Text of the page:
At the pinnacle of Islamic civilization centuries ago, Baghdad, now reduced to rubble, was a city of wonder and riches, the world’s leading center of intellectual and scientific thought that attracted scholars from across the globe. Muslims look back at the glory of their past and then look at their present situation, defined by false promise and lost potential. Where they were once the movers of history, they are now at its mercy. This is where much of the anger and frustration germinates. Muslims have lost their ability to chart their own course, to ask their own questions, to form their own governments. They have become passive recipients of what others decide for them. This leads, invariably, to a profound sense of helplessness and, most importantly, a loss of self-worth and dignity. With this in mind, democracy can indeed be an effective antidote to terrorism, extremism, anti-Americanism and anti-Semitism, but only insofar as it is able to restore dignity and moral and political agency to those who wield its instruments.
Critics of democracy promotion sometimes accuse its supporters of thinly-veiled imperialism. But it is unclear how the approach of neo-realists such as Anatol Lieven and John Hulsman—soon to publish a treatise on what they curiously call “ethical realism”—is any less “imperial.” In their recent, rather ponderous essay here on TomPaine , they employ the tiresome platitude that before democracy, there must first be “legal and civil institutions” and “middle classes with a real commitment to democracy,” as if they themselves have the right to determine when Arabs might finally deserve democracy. Of course, Lieven and Hulsman forget that it is the autocracies themselves that actively prevent the growth of civil institutions and squeeze an already small middle class with their disastrous economic policies.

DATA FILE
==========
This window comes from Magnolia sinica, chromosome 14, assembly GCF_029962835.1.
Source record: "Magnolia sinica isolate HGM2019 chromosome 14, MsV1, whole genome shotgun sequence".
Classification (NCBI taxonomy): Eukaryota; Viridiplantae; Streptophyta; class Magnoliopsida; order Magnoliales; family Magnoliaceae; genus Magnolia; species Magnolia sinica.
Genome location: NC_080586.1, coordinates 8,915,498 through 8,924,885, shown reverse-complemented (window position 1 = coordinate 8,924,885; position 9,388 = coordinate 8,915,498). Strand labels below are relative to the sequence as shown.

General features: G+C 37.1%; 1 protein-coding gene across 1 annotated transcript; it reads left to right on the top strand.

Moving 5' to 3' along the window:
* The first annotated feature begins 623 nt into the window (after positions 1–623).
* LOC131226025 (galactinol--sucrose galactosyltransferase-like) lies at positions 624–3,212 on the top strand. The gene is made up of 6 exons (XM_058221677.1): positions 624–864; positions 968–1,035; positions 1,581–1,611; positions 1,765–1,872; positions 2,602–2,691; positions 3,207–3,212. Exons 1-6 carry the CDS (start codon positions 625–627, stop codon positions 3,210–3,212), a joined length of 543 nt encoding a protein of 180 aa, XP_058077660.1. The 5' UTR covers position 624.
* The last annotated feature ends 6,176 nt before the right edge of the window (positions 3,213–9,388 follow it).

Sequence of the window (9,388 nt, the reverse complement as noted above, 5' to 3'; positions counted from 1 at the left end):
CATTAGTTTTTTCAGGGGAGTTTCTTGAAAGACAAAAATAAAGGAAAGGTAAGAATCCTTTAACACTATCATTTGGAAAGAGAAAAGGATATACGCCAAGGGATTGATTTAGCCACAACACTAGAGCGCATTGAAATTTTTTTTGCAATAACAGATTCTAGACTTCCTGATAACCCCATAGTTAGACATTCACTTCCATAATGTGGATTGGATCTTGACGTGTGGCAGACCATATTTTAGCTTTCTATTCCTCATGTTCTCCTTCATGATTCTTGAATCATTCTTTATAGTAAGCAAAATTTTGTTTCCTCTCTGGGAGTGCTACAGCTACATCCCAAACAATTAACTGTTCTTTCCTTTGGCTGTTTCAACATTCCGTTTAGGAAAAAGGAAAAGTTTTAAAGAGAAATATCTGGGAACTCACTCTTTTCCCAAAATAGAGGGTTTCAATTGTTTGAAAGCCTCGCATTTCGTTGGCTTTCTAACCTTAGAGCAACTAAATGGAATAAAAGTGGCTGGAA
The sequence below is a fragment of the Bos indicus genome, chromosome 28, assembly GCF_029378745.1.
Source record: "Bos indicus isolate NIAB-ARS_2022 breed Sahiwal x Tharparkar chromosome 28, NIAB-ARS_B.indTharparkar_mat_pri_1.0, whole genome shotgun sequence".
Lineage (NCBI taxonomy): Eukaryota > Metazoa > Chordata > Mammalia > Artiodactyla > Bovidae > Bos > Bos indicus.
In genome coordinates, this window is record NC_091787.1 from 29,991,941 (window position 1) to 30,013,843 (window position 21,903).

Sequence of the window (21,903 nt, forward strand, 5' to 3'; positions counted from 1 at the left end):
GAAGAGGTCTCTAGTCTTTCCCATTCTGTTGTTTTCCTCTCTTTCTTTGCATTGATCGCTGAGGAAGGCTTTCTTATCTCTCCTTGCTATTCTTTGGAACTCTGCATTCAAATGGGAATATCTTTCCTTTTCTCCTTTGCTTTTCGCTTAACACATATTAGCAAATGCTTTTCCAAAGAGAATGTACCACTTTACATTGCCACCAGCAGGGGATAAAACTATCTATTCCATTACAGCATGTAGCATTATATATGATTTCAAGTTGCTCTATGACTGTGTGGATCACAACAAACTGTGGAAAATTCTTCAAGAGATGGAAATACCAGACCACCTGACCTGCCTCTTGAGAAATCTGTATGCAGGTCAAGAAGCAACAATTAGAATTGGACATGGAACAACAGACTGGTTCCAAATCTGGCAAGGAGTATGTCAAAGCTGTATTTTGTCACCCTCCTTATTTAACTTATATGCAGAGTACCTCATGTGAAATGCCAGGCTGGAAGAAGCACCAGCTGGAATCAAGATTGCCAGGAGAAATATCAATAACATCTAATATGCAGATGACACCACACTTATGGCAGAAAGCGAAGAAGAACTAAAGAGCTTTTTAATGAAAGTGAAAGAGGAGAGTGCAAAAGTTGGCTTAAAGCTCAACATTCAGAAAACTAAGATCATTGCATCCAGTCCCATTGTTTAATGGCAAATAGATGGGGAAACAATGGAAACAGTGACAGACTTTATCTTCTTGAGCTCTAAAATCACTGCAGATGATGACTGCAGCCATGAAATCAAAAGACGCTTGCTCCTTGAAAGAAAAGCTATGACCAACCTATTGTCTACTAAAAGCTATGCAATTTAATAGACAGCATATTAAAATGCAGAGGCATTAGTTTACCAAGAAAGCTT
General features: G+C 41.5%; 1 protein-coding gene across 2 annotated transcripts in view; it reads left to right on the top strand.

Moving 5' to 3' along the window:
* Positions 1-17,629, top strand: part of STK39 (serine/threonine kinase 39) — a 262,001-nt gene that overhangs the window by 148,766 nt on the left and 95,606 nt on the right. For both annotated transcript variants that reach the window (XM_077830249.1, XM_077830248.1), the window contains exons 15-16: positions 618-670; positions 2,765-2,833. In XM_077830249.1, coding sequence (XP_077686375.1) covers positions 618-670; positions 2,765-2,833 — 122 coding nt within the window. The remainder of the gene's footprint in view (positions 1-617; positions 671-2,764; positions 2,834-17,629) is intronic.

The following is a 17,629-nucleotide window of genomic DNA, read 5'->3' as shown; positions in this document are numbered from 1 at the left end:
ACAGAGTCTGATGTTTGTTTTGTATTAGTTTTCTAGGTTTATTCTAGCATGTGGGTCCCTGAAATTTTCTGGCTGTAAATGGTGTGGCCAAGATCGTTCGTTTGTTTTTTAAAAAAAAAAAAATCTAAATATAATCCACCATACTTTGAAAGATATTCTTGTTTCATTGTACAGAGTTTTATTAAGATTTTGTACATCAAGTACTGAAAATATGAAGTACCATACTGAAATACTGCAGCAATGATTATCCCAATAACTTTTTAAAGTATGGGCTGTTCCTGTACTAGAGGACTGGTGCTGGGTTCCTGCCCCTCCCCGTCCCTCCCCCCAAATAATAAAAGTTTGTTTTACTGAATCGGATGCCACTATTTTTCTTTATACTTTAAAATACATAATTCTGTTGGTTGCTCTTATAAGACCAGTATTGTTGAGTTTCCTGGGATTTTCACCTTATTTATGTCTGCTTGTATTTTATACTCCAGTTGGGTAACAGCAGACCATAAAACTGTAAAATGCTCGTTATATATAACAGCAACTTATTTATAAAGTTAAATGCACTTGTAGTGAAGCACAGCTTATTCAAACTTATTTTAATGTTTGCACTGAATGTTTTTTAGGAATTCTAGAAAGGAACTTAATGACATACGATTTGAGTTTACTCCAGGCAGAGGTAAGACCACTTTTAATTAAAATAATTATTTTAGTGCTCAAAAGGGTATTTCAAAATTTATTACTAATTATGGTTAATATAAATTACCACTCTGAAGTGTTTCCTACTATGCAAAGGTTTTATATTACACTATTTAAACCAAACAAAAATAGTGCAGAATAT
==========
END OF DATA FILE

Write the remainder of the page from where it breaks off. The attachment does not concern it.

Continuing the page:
Ideally, rooted institutions and an ascendant middle class would be nice to have, but to wait for them might mean to wait 50 years, or perhaps a hundred. Some Americans, in the throes of dispassionate analysis, might possess such patience. Arabs and Muslims themselves, the ones who must suffer daily under the scourge of autocracy, would likely find it more difficult to muster the same degree of patience. Moreover, from the standpoint of U.S. national security interests, it would be foolish to think that the existing regimes—lacking much, if any, real popular support—will be able to last well into this century. It is more likely that Arabs and Muslims would take matters into their own hands and, then, we might have to deal with another Iran. As John F. Kennedy once warned, "Those who make peaceful change impossible make violent revolution inevitable.”
In the final analysis, the arguments of democracy promotion opponents can be stripped down to something quite simple—that we shouldn’t rush democracy because “radicals” will come to power in free elections. Not surprisingly, this is exactly the same thing Arab autocrats say to the Bush administration to scare it into supporting them. To say we shouldn’t support democracy in the Middle East because we won’t like the outcomes strikes me as a rather amoral (or immoral) position to take.